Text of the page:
For good measure, Simmons and Lowe also briefly touched on Jeff Hornacek.

Simmons: “Phoenix is 20-12, I saw them in person last week and they just knocked my socks off how well-coached they were.”

Simmons on watching the Suns in person: “You would love it…you would have to…have a cigar afterward you would be so excited about Hornacek.”

Lowe: “Well they’re delightful on television and boy that’s the biggest mistake we’ve made in my short time at Grantland is ranking them toward the bottom of our league-pass watch-ability rankings.”

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On October 21, 2013 Marc Stein tweeted that: “Hayward has tons of fans in front offices around the league. Will draw tons of interest next July if he makes it to restricted free agency

That goes in conjuncture with what Peter Vescey tweeted on November 21, 2013: “According to a GM, the Suns will do everything possible this summer to sign Gordon Hayward to an unmatchable offer sheet.

Not counting Boston’s 2014 Draft Pick cap holds, assuming they renounce their rights on Jordan Crawford, don’t pick up Keith Bogan’s 2014-15 salary, and for now slotting Avery Bradley’s $3.2 million qualifying offer in – the Celtics will be around $48 million with 8 players – certainly possessing the wiggle-room to make one additional dump-deal and present Hayward an attractive 8-figure offer.

Although re-signing RFA Eric Bledose will eat up a large chunk of it, the Suns also project to have the cap room (although approximate figures vary due to fluctuating cap holds for 2014 draft picks they may or may not receive, along with a $6.8 million player option Channing Frye possesses).

So what do you think is Gordon Hayward’s free agency value is, and should the Jazz (or any team) meet/exceed it with the belief that a new coach and upgraded supporting cast can rebuild Hayward’s shooting efficiency – or should the Jazz preemptively trade him to get value in return if they think he’ll get an offer they won’t be willing to match?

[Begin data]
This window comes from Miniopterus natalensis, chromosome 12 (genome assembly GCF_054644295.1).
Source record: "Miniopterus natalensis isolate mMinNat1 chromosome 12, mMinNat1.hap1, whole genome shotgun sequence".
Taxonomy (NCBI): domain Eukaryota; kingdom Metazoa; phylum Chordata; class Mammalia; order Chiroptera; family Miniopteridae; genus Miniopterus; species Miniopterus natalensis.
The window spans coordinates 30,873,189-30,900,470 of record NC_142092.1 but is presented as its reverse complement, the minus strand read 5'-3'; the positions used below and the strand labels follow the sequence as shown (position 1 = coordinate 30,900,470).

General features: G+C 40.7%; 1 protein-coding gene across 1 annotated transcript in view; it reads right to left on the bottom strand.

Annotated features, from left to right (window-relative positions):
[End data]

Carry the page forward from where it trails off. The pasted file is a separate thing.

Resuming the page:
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Bucks at Jazz 1-2-14

Final Score: Jazz 96, Bucks 87

The Utah Jazz defeated the Milwaukee Bucks in a battle between the two teams with the worst records in the NBA. Gordon Hayward led the Jazz with 22 points (on 8-16 shooting and 3-5 from behind the arc) while Derrick Favors scored 21 (on 9-16 shooting to go along with 11 rebounds and 4 steals). It marked only the second time in their 4-year Jazz careers that both Hayward and Favors scored 20-points or more in the same game. They were joined in double-figures by Alec Burks (13 pts), Trey Burke (11 pts), Enes Kanter (11 pts) and Diante Garrett (10 points) – signifying only the second game that the “Core-5” (Burke/Burks/Hayward/Favors/Kanter) all scored in double-figures in the same game.

Run It Back

Play of the Game: 3:18 4th-Qtr – Milwaukee had cut what was once a 14-point Utah lead to 3 late in the 4th when Alec Burks drove middle from the left-wing and converted a fingeroll over the outstretched arm of Larry Sanders. Utah’s offense was out-of-sorts against the Bucks’ 2-3 zone and Burks’ layup sparked a 10-2 Jazz run to seal the victory.

Player of the Game: Derrick Favors displayed his offensive diversity as he scored his 21 points on 9-16 shooting in a variety of ways. He shot 4-8 on post-ups, 3-4 on pick&rolls, 1-2 on offensive rebounds (he grabbed 3) and 1-2 on direct dishes/kickouts. After shooting 41.6% in his first 7 games, Favors has shot 55.1% in his last 26.